Secondary legislation  (the Regulations) is now in force which will replace Approved Inspectors with Building Control Approvers (Approvers). The Regulations have introduced a new regulatory body, the Building Safety Regulator (the BSR), which requires all Approved Inspectors to register as Approvers. Approved Inspectors must register, or they will be prevented from taking on work.… Read More >
Balancing legal compliance against employee privacy: ICO publishes guidance for employers on monitoring workers
Introduction On October 3, 2023, the Information Commissioner’s Office (ICO) in the United Kingdom released a comprehensive guidance document titled “Employment Practices and Data Protection – Monitoring Workers.” This guidance (available here: https://ico.org.uk/media/for-organisations/uk-gdpr-guidance-and-resources/employment-information/employment-practices-and-data-protection-monitoring-workers-1-0.pdf ) aims to help employers navigate the complex landscape of monitoring employees while ensuring compliance with the UK General Data Protection Regulation… Read More >
Our round up of the cases of most interest to construction from Andrew Croft and Ben Spannuth who report on a decision that shows the importance of limitation periods; and an appeal court ruling that confirms the duties owed to developers under s1(1) of the DPA. This was first published by Construction Law October 2023. CL-Oct-2023-RepCo
The construction industry has seen an emergence of the use of technology to explore more innovative ways to design, improve efficiency, and lower costs. The annual Construction Week Leaders in Construction Summit, that took place last month in Dubai, brought together industry experts to share their insights on the latest trends and technologies being embraced… Read More >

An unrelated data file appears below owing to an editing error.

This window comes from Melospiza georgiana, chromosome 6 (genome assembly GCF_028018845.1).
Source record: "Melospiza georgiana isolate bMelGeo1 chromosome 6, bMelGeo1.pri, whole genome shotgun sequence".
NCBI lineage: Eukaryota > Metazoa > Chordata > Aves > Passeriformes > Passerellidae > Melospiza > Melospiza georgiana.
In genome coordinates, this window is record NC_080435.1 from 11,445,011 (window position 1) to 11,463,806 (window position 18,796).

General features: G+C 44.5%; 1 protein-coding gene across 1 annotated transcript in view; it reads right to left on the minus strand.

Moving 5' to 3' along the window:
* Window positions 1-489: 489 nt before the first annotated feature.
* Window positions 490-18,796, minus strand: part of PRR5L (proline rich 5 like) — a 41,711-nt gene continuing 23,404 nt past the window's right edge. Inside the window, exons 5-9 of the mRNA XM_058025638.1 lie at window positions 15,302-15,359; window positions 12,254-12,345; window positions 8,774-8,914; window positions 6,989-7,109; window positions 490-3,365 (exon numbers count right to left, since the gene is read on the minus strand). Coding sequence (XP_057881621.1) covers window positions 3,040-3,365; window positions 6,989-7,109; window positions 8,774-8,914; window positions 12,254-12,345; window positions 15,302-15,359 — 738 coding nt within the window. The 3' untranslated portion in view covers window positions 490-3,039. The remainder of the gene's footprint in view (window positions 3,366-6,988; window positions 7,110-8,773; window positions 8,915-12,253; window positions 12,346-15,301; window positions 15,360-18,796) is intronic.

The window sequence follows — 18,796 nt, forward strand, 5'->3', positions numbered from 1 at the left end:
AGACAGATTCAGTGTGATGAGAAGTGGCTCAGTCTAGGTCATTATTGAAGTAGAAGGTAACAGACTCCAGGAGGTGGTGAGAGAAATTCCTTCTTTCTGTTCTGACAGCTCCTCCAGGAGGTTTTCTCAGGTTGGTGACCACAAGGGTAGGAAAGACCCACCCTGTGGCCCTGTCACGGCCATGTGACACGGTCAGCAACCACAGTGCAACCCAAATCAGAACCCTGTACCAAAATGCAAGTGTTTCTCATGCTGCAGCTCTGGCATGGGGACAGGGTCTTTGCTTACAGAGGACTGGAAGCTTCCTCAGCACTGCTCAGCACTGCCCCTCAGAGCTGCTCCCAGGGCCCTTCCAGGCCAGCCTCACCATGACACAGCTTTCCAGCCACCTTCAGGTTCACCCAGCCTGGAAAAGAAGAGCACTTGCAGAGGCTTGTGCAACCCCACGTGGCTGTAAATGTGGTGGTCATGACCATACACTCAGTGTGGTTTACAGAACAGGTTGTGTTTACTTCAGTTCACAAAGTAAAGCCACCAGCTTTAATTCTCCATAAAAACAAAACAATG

The collapse of the Genoa bridge in Italy in 2018, that killed 43 people and left many hundreds homeless, sparked a critique of the inspection regime of bridges and highways in Italy and specifically, how privatised maintenance and passive state regulation ultimately resulted in the tragedy. It also prompted the UK to evaluate its inspection… Read More >
The power to sanction – is the SRA overreaching in its desire to have greater fining authority, and where does that leave legal regulation?
Introduction Solicitors are no strangers to regulation. The vast majority of legal professionals would agree that a weakly regulated legal sector invites serious risk for advocates and clients alike. A clear and considered regulatory framework enables legal professionals to carry out their duties compliantly and with certainty. Effective regulation also protects legal professionals – offering… Read More >
Introduction The intricate world of international sanctions has become a formidable challenge for insurers. The problem has become very real since the invasion of Ukraine by Russia in 2022 and the ensuing, vast sanctions regime which was swiftly imposed, causing restrictions across a number of sectors. Even before the hostilities in Ukraine, the sanctions picture… Read More >
Insurance brokers and the Financial Conduct Authority: is the new Consumer Duty the ‘thin end of the wedge’?
After years of consultation, consideration, and speculation, the Financial Conduct Authority’s (“FCA”) new Consumer Duty has finally arrived, coming into force in July earlier this year. The reform has been in the works for some time and has been both hotly anticipated and dreaded in equal measure. In essence, the new duty is an attempt… Read More >
DEFRA’s consultation on the strengthening of environmental sanctions in April and May 2023 found in favour of two significant changes: to remove the £250,000 cap on Variable Monetary Penalties (VMPs), meaning penalties can be unlimited, and to introduce unlimited VMPs as a civil sanction in the Environmental Permitting (England and Wales) Regulations 2016. These changes… Read More >
Strength in Numbers? Mass litigation against universities, lessons learned and the implications arising from Hamon & others v University College London  EWHC 1812 (KB)
Introduction There can rarely have been a period of such turbulence in the higher education sector. Strikes by academic staff due to proposed pension changes have been ongoing intermittently since 2018, combined with strike action since 2019 relating to the Universities and Colleges Union’s ‘Four Fights’: pay inequality, job insecurity, rising workloads, and pay deflation.… Read More >